Air Weapons Systems Technician
What They Do
Air Weapons Systems Technicians maintain aircraft air weapons systems. They also perform explosives storage and handling, and provide Explosive Ordnance Disposal duties for the Air Force.
Their primary responsibilities are to:
- Test, inspect and repair Air Weapons Systems
- Perform quality assurance checks
- Prepare and maintain aircraft forms and statistical data
- Perform aircraft handling tasks that include:
- Loading/unloading weapons
- Weapons systems
- Operate aircraft support equipment
Air Weapons Systems Technicians are employed primarily at air bases in aircraft maintenance organizations, in maintenance hangers, shop environments and on flight lines. Air Weapons Systems Technicians may also perform these same duties and responsibilities onboard a ship at sea or on an airfield at a deployed site. They will also be called upon to perform some duties in airborne aircraft. In geographic terms, employment can vary from Forces Wings and Bases within Canada, including the Arctic, to locations throughout the world in response to internationals commitments.
The starting salary for a fully-trained Air Weapons Systems Technician is $49,400 per year; however, depending on previous experience and training the starting salary may be higher. At their first unit, Air Weapons Systems Technician candidates will receive training on the specific aircraft and equipment employed by their unit. Air Weapons Systems Technicians who demonstrate the required ability, dedication and potential are selected for opportunities for career progression and advancement.
Related Civilian Occupations
- Aircraft Mechanics and Aircraft Inspectors
- Electrical & Electronic Engineering Technologists & Technicians
- Explosives and ammunition magazine Supervisor
Basic Military Qualification
The first stage of training is the Basic Military Qualification course, or Basic Training, held at the Canadian Forces Leadership and Recruit School in Saint-Jean-sur-Richelieu, Quebec. This training provides the basic core skills and knowledge common to all trades. A goal of this course is to ensure that all recruits maintain the Forces physical fitness standard; as a result, the training is physically demanding.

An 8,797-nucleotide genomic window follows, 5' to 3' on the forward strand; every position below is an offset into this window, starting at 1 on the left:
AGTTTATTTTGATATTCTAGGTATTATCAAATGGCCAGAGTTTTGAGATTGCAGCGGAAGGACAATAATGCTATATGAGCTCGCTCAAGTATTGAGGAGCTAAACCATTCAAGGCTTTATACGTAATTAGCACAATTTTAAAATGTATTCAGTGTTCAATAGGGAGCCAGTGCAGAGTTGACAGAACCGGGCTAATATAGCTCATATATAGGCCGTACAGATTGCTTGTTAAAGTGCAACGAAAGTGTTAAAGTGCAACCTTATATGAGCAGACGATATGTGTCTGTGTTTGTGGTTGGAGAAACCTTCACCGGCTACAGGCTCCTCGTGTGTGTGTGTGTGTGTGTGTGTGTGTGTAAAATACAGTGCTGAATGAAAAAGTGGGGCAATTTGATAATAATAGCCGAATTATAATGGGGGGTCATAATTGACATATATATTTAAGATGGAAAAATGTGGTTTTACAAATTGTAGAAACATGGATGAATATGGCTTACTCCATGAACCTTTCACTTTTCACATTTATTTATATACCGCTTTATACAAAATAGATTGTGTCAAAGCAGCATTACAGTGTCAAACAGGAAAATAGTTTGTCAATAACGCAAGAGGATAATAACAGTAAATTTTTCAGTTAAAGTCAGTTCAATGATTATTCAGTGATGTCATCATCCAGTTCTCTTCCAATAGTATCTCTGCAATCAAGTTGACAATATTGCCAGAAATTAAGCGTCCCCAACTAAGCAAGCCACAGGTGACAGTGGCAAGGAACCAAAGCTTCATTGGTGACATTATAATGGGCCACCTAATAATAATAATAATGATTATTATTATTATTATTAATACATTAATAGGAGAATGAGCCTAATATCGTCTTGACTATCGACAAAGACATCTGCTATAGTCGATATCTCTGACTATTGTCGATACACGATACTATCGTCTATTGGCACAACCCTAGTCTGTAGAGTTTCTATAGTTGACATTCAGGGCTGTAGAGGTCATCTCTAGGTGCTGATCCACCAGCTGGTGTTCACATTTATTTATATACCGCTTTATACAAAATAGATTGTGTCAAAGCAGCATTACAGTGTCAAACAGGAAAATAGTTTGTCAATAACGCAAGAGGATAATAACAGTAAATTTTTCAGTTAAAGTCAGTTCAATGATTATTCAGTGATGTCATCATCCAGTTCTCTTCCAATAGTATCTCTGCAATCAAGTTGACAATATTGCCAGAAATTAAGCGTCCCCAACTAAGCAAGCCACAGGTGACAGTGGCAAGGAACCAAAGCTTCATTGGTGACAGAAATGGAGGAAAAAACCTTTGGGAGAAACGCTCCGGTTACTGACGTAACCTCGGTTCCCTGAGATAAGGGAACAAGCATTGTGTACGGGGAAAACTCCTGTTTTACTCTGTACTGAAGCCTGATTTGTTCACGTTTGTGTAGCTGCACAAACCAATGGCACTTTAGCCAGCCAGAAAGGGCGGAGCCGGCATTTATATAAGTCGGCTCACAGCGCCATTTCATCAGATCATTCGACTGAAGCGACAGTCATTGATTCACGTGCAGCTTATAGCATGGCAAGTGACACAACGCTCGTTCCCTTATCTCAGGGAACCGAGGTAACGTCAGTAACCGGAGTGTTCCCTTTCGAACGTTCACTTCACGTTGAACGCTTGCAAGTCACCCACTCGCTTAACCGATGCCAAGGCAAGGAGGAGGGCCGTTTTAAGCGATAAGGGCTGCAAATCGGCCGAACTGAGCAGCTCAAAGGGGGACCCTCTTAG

Basic Air Force Training
Air Force recruits are introduced to the working environment and culture through a four-day course before starting the training in their chosen job.
Basic Occupational Qualification Training
Air Weapons Systems Technicians attend the Canadian Forces School of Aerospace Technology and Engineering in Borden, Ontario. This training takes approximately 32 weeks and includes:
- Utilize Tools and Test/Support Equipment
- Complete Aircraft and AMSE Records
- Perform Flight Line Servicing Duties
- Maintain Aircraft Weapon Systems
- Perform Loading/Unloading Operations
- Control Explosives Inventory
- Store Explosives
- Maintain Explosives and Ancillary Hardware
- Operate Destruction Areas
- Disposal of Surplus and Obsolete Ammunition
Air Weapons Systems Technicians may be offered the opportunity to develop specialized skills through formal courses and on-the-job training, including:
- Conventional Munitions Disposal (Advanced)
- Improvised Explosive Device Disposal (Operator or Assistant)
- Missile Maintenance Courses
- Air Weapons Range Specialist
- Instructional Technique
- Aircraft Specific Type Courses
- Life Cycle Material management
As they progress in their career, Air Weapons Systems Technicians who demonstrate the required ability and potential will be offered advanced training. Available courses include:
- Technical Administration
- Leadership and Management Courses
The minimum required education to apply for this position is the completion of the provincial requirements for Grade 10 or Secondaire IV in Quebec including Grade 10 academic math or Math 426 in Quebec. Foreign education may be accepted.
A Career with the Reserves
This position is available for part-time employment through the Reserves. Reservists generally work part-time for a Reserve unit in their community. They are not posted or required to do a military move. However, they can volunteer to move to another base. They may also volunteer for deployment on a military mission within or outside Canada.
Reservists train with their home unit to ensure that they meet the required professional standards of the job. If additional training is required in order to specialize skills, arrangements will be made by the home unit.
Typically, Reservists work or train with their home unit for at least four evenings and one weekend per month, from September to May of each year. They are paid 85% of Regular Force rates of pay and receive a reasonable benefits package.